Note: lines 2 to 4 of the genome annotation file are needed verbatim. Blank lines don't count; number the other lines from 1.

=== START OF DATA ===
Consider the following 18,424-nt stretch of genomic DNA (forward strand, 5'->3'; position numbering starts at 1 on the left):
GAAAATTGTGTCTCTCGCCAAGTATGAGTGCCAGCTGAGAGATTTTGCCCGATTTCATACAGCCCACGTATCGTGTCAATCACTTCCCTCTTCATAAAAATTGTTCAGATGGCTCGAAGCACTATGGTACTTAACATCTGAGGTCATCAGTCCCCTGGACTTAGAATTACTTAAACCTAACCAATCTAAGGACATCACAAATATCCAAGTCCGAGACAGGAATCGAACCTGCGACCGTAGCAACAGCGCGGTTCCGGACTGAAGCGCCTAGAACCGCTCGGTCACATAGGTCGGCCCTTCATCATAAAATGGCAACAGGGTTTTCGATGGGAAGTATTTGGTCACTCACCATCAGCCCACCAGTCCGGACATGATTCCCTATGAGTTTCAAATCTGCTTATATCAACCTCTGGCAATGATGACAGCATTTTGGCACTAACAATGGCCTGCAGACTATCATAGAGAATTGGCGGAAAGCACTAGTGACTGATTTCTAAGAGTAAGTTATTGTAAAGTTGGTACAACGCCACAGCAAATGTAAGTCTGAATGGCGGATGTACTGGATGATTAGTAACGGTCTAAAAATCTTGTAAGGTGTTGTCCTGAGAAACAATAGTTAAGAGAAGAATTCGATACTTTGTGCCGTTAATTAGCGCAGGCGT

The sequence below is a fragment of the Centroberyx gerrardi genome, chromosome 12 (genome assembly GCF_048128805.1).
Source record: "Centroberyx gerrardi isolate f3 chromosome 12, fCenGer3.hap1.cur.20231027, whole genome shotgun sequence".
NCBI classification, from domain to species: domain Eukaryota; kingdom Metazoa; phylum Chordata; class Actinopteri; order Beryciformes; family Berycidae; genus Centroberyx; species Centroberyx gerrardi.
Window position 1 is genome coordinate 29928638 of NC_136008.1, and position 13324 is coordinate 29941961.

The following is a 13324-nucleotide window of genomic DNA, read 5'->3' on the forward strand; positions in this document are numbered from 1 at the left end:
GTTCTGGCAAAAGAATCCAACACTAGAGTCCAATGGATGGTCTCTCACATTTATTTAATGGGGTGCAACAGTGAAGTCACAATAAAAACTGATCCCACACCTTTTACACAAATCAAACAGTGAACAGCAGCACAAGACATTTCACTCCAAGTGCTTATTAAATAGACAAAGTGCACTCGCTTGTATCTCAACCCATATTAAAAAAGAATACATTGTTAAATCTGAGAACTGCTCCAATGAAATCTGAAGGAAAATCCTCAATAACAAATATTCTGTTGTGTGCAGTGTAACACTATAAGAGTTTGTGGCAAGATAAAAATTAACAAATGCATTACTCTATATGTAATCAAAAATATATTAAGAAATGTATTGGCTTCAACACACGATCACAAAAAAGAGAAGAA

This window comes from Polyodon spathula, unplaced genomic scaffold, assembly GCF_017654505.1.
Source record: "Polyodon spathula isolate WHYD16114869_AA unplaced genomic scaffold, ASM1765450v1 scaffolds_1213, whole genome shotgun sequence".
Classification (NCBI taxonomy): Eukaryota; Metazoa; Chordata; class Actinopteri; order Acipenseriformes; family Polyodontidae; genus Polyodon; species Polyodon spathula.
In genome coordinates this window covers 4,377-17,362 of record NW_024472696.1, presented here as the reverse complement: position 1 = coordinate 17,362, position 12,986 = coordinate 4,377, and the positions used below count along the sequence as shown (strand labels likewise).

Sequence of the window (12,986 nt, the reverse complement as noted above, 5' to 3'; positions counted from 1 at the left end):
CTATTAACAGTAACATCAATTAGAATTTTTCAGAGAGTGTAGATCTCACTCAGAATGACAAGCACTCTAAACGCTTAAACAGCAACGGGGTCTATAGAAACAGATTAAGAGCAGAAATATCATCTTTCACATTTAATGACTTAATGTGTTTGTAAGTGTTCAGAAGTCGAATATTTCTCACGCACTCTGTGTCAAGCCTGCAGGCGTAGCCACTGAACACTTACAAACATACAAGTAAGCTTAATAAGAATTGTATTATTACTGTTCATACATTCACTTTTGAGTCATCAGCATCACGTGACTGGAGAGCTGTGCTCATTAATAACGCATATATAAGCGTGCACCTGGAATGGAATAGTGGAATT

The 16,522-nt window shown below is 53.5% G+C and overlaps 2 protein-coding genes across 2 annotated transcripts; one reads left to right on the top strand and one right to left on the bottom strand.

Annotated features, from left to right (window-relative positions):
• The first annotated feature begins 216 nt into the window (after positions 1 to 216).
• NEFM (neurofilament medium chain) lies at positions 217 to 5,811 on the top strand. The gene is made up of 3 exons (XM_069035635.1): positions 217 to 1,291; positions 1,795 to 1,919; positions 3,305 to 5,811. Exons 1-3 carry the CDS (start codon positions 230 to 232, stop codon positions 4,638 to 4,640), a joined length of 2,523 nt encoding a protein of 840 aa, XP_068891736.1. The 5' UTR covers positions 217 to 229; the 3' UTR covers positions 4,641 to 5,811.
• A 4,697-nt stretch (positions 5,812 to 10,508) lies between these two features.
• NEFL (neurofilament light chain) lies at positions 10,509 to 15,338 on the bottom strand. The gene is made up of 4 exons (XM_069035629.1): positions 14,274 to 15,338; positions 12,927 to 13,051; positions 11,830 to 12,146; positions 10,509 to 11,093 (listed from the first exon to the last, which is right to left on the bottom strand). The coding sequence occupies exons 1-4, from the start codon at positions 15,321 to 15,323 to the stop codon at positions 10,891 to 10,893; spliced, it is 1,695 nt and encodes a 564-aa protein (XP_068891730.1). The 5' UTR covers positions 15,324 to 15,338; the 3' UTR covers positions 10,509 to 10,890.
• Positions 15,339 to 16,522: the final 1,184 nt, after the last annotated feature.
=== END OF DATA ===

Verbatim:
GAAAATTGTGTCTCTCGCCAAGTATGAGTGCCAGCTGAGAGATTTTGCCCGATTTCATACAGCCCACGTATCGTGTCAATCACTTCCCTCTTCATAAAAATTGTTCAGATGGCTCGAAGCACTATGGTACTTAACATCTGAGGTCATCAGTCCCCTGGACTTAGAATTACTTAAACCTAACCAATCTAAGGACATCACAAATATCCAAGTCCGAGACAGGAATCGAACCTGCGACCGTAGCAACAGCGCGGTTCCGGACTGAAGCGCCTAGAACCGCTCGGTCACATAGGTCGGCCCTTCATCATAAAATGGCAACAGGGTTTTCGATGGGAAGTATTTGGTCACTCACCATCAGCCCACCAGTCCGGACATGATTCCCTATGAGTTTCAAATCTGCTTATATCAACCTCTGGCAATGATGACAGCATTTTGGCACTAACAATGGCCTGCAGACTATCATAGAGAATTGGCGGAAAGCACTAGTGACTGATTTCTAAGAGTAAGTTATTGTAAAGTTGGTACAACGCCACAGCAAATGTAAGTCTGAATGGCGGATGTACTGGATGATTAGTAACGGTCTAAAAATCTTGTAAGGTGTTGTCCTGAGAAACAATAGTTAAGAGAAGAATTCGATACTTTGTGCCGTTAATTAGCGCAGGCGT

The sequence below is a fragment of the Centroberyx gerrardi genome, chromosome 12 (genome assembly GCF_048128805.1).
Source record: "Centroberyx gerrardi isolate f3 chromosome 12, fCenGer3.hap1.cur.20231027, whole genome shotgun sequence".